No National Park list of mine is complete without a mention of Grand Teton. There is just nothing like the dramatic and jutting peaks, the endless trails and lakes that are accessible to nearly anyone.

And fall is, in my opinion, the best time to visit this park. The crowds have lessened, the air is crisp, and the fall colors somehow make a magical place even more otherworldy. You can’t go wrong anywhere in the park or in Jackson this time of year. You have to see it for yourself.

Don’t Miss: Stop at Oxbow Bend and Schwabacher Landing. Drive to Laurance S. Rockefeller Preserve. Hike around Jenny Lake.

Peak Prediction: early to mid-October

Cuyahoga Valley – Ohio

Ohio might not be the first thing that comes to mind when you think of National Parks or fall foliage. But there is a hidden gem just between Cleveland and Akron. Cuyahoga Valley National Park is a great place to visit in the fall. There is a Scenic Railroad that shows off the underrated midwestern fall colors, and plenty of laid-back hikes for a warm fall day.

Don’t Miss: Take a ride on the Cuyahoga Valley Scenic Railroad. Hike to Brandywine Falls and Blue Hen Falls.

Peak Prediction: mid-October

Zion – Utah

Zion National Park is not a secret in any sense of the word, but visiting during the fall is a great time to escape some of the hordes that clog the park mid-summer. Not only do you get a less crowded experience this time of year, but you might be surprised to find a beautiful display of fall foliage.

Utah isn’t known for its fall colors, but it should be. Zion has a whole different feel in the fall. The golden foliage mixed with the red and gold canyon is a sight to see. And you don’t have to deal with the oppressive summer heat. Win-win.

Don’t Miss: Hike Canyon Overlook Trail.

Peak Prediction: September to October

New River Gorge​​ – West Virginia

When I visited the United State’s newest National Park this summer for the first time, it was similar to my experience in Maine. Everyone told me I just had to come back in the fall. New River Gorge — sometimes referred to as the “Grand Canyon of West Virginia” truly pops in the fall. Yellows, oranges and reds abound in the gorge, with views at every turn.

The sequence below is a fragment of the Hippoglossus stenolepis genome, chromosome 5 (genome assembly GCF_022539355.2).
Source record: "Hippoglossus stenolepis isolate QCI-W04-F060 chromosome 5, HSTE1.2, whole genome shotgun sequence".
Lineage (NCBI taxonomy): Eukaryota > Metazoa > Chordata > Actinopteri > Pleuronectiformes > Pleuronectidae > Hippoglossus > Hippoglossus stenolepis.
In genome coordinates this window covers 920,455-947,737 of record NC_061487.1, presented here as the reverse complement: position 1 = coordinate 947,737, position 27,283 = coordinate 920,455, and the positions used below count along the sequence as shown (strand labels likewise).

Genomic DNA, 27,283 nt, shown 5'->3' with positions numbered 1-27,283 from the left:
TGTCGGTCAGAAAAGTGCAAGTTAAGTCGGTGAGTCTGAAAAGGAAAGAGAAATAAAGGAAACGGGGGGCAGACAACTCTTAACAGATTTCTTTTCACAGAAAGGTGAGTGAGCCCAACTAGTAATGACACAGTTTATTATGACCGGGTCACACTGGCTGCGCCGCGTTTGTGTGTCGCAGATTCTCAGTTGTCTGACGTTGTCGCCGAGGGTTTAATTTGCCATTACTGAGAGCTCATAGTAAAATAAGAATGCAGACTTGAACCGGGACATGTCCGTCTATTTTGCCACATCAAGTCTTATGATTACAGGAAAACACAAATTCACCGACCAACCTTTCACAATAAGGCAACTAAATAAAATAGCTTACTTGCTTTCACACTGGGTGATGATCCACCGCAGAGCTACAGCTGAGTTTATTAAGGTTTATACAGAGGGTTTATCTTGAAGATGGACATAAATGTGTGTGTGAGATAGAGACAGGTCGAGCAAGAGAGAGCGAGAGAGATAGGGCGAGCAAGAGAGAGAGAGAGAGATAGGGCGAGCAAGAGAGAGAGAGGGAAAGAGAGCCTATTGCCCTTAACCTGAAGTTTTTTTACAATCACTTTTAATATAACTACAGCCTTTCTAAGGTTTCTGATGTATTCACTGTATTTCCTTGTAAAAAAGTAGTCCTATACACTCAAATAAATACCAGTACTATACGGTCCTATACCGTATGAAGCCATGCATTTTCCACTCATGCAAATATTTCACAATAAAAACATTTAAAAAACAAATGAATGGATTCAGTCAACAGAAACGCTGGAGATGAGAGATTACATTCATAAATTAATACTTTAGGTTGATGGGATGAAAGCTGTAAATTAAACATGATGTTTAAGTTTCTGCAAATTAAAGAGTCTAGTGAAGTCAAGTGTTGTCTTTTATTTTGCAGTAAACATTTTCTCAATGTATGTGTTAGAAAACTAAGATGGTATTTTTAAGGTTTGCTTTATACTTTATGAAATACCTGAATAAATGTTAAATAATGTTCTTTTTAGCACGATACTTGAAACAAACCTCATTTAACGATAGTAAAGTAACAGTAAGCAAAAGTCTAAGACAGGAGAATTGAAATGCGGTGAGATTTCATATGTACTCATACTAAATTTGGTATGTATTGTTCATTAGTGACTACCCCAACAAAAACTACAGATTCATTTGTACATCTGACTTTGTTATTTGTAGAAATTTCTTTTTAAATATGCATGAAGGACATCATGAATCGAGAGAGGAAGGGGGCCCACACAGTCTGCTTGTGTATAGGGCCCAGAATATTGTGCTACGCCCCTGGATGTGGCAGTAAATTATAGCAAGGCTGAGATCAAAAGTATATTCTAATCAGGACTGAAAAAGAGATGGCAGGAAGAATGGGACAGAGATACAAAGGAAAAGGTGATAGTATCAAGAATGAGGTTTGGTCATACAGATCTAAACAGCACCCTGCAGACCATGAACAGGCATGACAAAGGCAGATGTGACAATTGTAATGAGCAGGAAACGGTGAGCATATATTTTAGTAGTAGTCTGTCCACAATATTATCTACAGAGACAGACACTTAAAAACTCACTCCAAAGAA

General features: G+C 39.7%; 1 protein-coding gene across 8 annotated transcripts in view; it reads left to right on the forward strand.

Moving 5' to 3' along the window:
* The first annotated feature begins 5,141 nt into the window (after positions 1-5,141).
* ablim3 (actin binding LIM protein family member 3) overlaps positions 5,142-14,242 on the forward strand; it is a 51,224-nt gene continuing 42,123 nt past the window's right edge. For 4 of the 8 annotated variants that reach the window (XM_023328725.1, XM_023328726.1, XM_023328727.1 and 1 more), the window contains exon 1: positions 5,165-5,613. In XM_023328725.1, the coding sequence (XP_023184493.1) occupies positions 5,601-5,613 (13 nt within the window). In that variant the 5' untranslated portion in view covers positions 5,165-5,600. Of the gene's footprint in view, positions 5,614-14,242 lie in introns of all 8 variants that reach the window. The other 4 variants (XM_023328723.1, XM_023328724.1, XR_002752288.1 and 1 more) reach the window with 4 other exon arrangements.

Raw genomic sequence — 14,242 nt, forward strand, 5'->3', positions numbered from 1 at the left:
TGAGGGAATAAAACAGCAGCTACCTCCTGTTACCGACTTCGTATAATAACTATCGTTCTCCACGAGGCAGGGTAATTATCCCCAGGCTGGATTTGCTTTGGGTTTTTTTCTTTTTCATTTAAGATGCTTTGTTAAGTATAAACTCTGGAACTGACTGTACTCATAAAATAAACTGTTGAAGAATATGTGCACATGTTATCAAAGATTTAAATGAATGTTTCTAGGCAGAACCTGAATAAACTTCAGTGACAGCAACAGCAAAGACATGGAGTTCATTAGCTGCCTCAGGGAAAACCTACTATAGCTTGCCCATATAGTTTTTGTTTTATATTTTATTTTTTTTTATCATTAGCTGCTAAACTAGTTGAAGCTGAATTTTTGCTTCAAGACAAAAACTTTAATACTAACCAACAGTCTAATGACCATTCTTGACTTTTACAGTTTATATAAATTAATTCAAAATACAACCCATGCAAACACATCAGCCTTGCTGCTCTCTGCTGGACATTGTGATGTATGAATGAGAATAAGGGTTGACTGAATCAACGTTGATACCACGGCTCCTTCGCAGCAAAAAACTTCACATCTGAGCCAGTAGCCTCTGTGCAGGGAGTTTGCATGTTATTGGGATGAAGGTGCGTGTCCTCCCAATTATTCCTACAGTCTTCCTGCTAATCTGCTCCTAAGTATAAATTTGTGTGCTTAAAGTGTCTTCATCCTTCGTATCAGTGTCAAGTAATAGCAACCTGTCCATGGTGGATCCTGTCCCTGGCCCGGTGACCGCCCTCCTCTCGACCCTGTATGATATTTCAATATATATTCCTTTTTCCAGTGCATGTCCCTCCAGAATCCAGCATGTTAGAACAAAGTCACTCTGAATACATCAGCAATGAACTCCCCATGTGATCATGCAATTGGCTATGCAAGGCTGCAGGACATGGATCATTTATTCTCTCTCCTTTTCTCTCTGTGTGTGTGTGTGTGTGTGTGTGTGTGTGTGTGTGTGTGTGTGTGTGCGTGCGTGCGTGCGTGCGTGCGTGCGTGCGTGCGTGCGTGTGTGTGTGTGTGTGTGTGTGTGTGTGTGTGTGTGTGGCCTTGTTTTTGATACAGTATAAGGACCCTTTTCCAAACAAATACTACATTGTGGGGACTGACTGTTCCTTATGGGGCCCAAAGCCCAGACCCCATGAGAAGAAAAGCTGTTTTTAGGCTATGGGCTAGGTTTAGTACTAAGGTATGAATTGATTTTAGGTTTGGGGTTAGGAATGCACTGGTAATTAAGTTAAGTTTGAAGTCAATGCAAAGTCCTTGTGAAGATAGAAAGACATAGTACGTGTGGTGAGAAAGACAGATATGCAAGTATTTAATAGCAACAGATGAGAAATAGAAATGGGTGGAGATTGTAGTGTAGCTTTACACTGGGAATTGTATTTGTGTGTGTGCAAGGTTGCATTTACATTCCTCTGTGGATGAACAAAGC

Visit the third weekend of October for Bridge Day — a day commemorating the 1977 completion of the New River Gorge Bridge — the parks signature and impressive feat of engineering. The bridge is closed for the day and BASE jumpers, rappellers, and bungee jumpers fling themselves from the 876 ft structure. Who knew leat peeping could be such a thrill?

Don’t Miss: Hike Long Point Trail and Fern Creek Trail. Visit Grandview. Take the Autumn Colors Express Train through the park for a truly unique view.

Peak Prediction: mid-October

Mammoth Cave – Kentucky

Mammoth Cave is known, of course, for being home to the worlds largest underground cave system — recently found to be even eight miles longer. But it is also a hidden gem for fall foliage. The red and golden-sugar maples light up in October.

Hike some of the more than 80 miles of trails, go underground if you dare, and then follow up your peeping with a visit to one of the many, many Kentucky distilleries. The perfect fall getaway indeed.

Don’t Miss: Hike Echo River Springs Trail and Green River Bluffs Trail.

Peak Prediction: early to mid-October

Hot Springs – Arkansas

Hot Springs National Park is not your average major National Park. Located inside the town of Hot Springs Arkansas, much of it is dedicated to the historic bathhouses it is named for. But outside of the bathhouses in and around the park area there are so many great opportunities for fall foliage viewing.

Arkansas is truly unexpected and underrated, in my opinion. Go and see for yourself — preferably in the fall.

Don’t Miss: Drive Hot Springs Mountain Scenic Drive to Hot Springs Mountain Tower. Visit Silver Mountain and Goat Rock Overlook.

Peak Prediction: late October to early November